Don Bosco enrols first female student
Male-dominated courses such as engineering and carpentry are also on offer to female students at the Don Bosco Technical College in Alafua but so far only one has taken up the offer.
That is the challenge from the College’s Principal Mane Su’a ,when he revealed that the previously male-students only technical education institution has registered its first ever female student.
“There is only one girl who has been registered in our school as of now, but the maximum number that I am hoping for is 10 female students,” he said.
“The main courses for girls will be cooking and sewing, however, we do not stop them if they want to try out the engineering, carpentry and other courses offered here."
Male students can also take courses such as sewing and cooking, according to Mr Su’a.
He said the measles epidemic last year had an impact on the college’s enrollment numbers as well as finances in the new year.
“The measles (epidemic) which led to schools shutting down last year has also cost us so much because some students had outstanding school fees,” he added. “And then the Ministry of Education, Sports and Culture (M.E.S.C.) decided to let the Year 12 students straight to Year 13, which somehow caused our student enrollment numbers to drop.”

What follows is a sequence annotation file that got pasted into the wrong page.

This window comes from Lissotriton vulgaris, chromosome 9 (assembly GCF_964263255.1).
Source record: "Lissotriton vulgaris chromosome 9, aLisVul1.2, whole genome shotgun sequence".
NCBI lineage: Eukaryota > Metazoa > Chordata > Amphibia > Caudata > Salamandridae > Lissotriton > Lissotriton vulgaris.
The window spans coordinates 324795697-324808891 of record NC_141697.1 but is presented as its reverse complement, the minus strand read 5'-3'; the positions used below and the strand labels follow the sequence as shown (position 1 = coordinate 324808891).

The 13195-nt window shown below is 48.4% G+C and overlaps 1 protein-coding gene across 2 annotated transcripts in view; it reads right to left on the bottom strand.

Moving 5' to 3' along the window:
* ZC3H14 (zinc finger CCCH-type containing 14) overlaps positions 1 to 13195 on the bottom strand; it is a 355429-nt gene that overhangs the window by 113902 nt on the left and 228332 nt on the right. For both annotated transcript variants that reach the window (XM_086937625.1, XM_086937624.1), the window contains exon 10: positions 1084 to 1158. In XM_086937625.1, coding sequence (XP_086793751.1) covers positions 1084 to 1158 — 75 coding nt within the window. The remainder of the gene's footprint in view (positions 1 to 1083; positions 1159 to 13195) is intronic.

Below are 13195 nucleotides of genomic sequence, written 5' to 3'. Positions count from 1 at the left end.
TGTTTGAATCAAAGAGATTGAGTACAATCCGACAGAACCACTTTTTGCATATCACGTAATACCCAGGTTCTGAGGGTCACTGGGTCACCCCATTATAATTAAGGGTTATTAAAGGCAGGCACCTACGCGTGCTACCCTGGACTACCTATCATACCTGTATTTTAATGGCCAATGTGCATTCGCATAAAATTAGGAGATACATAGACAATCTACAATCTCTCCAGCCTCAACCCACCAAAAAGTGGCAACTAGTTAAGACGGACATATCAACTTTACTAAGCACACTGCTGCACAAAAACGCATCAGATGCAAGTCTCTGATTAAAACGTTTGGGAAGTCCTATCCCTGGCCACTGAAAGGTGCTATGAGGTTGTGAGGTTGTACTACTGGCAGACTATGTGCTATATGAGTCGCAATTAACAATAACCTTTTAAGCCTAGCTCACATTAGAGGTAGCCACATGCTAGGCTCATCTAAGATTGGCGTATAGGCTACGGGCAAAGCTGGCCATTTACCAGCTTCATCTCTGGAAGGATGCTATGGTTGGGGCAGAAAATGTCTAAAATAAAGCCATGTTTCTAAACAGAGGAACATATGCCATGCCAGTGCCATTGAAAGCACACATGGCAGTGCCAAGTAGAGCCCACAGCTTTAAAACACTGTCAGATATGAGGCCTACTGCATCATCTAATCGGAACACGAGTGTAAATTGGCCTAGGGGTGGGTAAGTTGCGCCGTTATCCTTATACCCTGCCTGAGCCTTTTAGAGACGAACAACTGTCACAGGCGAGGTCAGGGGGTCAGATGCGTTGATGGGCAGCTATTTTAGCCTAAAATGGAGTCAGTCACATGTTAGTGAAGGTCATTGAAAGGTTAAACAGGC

Only students aged 16 and above can apply for courses at the college, which mainly caters for those who do not want to continue to Year 13, and are keen on taking up T.V.E.T. (technical and vocational education and training) courses such as plumbing, welding, carpentry and engineering.
Mr Su’a said the college is open to anyone who wants to upskill themselves to reach their full potential.
“Don Bosco is all about helping the students achieve their goals and making sure that they are receiving the assistance that they need,” he said.
Each course runs for three years according to the College’s Principal, who added that the length of each course was previously four years.
“I think four years is too many years for the students, three years is enough for them to learn and to specialize in the fields that they have chosen to be in,” he added.
A student’s first year will see them covering each section of the course and what they can specialise in, and in the second and third year they will train to become a specialist.
The college will have its graduation for its 2019 final year students on January 31, which will also mark the official opening of the 2020 academic year.